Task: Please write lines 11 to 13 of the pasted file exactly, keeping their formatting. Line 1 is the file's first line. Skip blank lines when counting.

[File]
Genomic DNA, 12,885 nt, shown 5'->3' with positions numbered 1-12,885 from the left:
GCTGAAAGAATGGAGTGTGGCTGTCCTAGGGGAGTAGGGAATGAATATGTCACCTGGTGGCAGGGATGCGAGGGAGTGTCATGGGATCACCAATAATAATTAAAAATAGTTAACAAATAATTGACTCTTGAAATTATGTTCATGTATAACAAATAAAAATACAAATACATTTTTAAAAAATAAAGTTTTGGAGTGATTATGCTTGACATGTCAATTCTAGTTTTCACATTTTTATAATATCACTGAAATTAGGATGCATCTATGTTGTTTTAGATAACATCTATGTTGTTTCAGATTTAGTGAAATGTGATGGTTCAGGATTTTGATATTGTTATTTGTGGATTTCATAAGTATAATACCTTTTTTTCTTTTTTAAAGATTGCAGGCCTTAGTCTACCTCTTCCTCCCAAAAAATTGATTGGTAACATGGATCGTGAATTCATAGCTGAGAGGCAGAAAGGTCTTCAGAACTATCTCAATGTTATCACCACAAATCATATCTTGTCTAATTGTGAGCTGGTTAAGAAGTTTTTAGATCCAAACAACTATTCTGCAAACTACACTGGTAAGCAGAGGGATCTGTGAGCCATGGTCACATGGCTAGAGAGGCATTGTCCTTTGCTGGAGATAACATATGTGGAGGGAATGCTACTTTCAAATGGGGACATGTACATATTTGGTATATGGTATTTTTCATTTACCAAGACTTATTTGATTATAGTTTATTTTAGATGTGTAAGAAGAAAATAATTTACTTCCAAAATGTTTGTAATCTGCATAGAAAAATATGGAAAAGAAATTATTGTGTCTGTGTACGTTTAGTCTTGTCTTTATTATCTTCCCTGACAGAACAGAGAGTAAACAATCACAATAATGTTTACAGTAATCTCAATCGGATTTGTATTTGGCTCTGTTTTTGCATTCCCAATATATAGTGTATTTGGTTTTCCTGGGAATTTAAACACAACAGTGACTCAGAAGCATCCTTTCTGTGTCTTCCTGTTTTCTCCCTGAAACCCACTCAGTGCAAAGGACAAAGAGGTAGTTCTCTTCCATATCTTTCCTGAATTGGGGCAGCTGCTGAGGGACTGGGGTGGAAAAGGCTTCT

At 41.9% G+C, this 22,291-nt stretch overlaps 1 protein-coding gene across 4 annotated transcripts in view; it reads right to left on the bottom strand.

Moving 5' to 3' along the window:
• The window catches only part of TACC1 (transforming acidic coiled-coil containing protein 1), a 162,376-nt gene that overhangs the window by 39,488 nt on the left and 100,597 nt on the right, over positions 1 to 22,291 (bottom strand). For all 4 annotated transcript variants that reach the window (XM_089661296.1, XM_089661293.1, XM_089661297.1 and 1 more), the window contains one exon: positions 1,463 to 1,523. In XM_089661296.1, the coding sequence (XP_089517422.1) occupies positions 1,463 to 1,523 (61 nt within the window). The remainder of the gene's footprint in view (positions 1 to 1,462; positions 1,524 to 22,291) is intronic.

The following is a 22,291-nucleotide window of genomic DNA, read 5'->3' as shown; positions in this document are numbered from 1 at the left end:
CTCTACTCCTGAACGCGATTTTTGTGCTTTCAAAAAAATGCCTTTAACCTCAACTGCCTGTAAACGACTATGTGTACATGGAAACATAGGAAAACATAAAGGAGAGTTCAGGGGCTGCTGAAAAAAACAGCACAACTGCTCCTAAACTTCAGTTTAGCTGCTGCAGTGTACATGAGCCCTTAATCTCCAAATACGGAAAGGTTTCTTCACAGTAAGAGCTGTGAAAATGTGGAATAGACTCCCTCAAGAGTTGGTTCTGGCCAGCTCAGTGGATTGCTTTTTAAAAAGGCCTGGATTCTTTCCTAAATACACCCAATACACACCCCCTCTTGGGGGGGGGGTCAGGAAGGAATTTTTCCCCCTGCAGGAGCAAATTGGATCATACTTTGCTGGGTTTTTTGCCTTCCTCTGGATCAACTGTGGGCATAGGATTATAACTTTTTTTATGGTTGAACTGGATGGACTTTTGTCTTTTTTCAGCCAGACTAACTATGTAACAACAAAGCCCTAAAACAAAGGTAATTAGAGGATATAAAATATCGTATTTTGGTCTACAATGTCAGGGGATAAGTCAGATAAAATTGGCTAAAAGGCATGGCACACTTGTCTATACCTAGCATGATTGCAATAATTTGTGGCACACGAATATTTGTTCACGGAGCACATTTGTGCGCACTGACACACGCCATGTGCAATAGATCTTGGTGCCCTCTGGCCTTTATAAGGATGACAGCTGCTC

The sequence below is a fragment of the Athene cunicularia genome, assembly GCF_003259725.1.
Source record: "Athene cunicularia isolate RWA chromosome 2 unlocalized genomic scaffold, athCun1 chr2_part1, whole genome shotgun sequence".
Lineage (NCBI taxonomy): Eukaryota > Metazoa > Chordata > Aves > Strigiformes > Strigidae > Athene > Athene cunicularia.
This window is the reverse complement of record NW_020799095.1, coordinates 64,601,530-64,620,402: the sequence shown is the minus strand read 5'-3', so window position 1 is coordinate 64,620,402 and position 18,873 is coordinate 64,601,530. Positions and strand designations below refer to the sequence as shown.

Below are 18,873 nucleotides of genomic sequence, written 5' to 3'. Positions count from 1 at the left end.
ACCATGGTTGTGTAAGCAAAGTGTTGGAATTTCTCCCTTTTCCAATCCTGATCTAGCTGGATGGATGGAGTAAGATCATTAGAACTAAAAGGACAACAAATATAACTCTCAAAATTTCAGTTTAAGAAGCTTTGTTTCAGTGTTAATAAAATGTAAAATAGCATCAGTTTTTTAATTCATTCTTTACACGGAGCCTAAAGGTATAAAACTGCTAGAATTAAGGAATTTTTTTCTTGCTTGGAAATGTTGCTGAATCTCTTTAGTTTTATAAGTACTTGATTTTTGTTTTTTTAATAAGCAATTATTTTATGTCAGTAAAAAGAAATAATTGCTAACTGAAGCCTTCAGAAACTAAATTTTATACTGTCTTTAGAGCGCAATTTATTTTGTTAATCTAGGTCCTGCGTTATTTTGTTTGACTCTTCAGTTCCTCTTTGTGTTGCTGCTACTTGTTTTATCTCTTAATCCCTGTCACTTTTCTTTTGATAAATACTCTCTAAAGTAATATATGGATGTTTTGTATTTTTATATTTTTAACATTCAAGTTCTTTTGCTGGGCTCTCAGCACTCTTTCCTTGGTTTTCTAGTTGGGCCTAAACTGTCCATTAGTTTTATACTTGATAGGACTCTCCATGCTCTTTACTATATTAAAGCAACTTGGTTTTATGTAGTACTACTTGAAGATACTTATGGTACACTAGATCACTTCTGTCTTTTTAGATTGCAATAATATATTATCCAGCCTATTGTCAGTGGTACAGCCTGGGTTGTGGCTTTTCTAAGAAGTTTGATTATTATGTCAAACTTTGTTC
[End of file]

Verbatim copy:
This window is the reverse complement of record NW_020799095.1, coordinates 64,601,530-64,620,402: the sequence shown is the minus strand read 5'-3', so window position 1 is coordinate 64,620,402 and position 18,873 is coordinate 64,601,530. Positions and strand designations below refer to the sequence as shown.

Below are 18,873 nucleotides of genomic sequence, written 5' to 3'. Positions count from 1 at the left end.
ACCATGGTTGTGTAAGCAAAGTGTTGGAATTTCTCCCTTTTCCAATCCTGATCTAGCTGGATGGATGGAGTAAGATCATTAGAACTAAAAGGACAACAAATATAACTCTCAAAATTTCAGTTTAAGAAGCTTTGTTTCAGTGTTAATAAAATGTAAAATAGCATCAGTTTTTTAATTCATTCTTTACACGGAGCCTAAAGGTATAAAACTGCTAGAATTAAGGAATTTTTTTCTTGCTTGGAAATGTTGCTGAATCTCTTTAGTTTTATAAGTACTTGATTTTTGTTTTTTTAATAAGCAATTATTTTATGTCAGTAAAAAGAAATAATTGCTAACTGAAGCCTTCAGAAACTAAATTTTATACTGTCTTTAGAGCGCAATTTATTTTGTTAATCTAGGTCCTGCGTTATTTTGTTTGACTCTTCAGTTCCTCTTTGTGTTGCTGCTACTTGTTTTATCTCTTAATCCCTGTCACTTTTCTTTTGATAAATACTCTCTAAAGTAATATATGGATGTTTTGTATTTTTATATTTTTAACATTCAAGTTCTTTTGCTGGGCTCTCAGCACTCTTTCCTTGGTTTTCTAGTTGGGCCTAAACTGTCCATTAGTTTTATACTTGATAGGACTCTCCATGCTCTTTACTATATTAAAGCAACTTGGTTTTATGTAGTACTACTTGAAGATACTTATGGTACACTAGATCACTTCTGTCTTTTTAGATTGCAATAATATATTATCCAGCCTATTGTCAGTGGTACAGCCTGGGTTGTGGCTTTTCTAAGAAGTTTGATTATTATGTCAAACTTTGTTC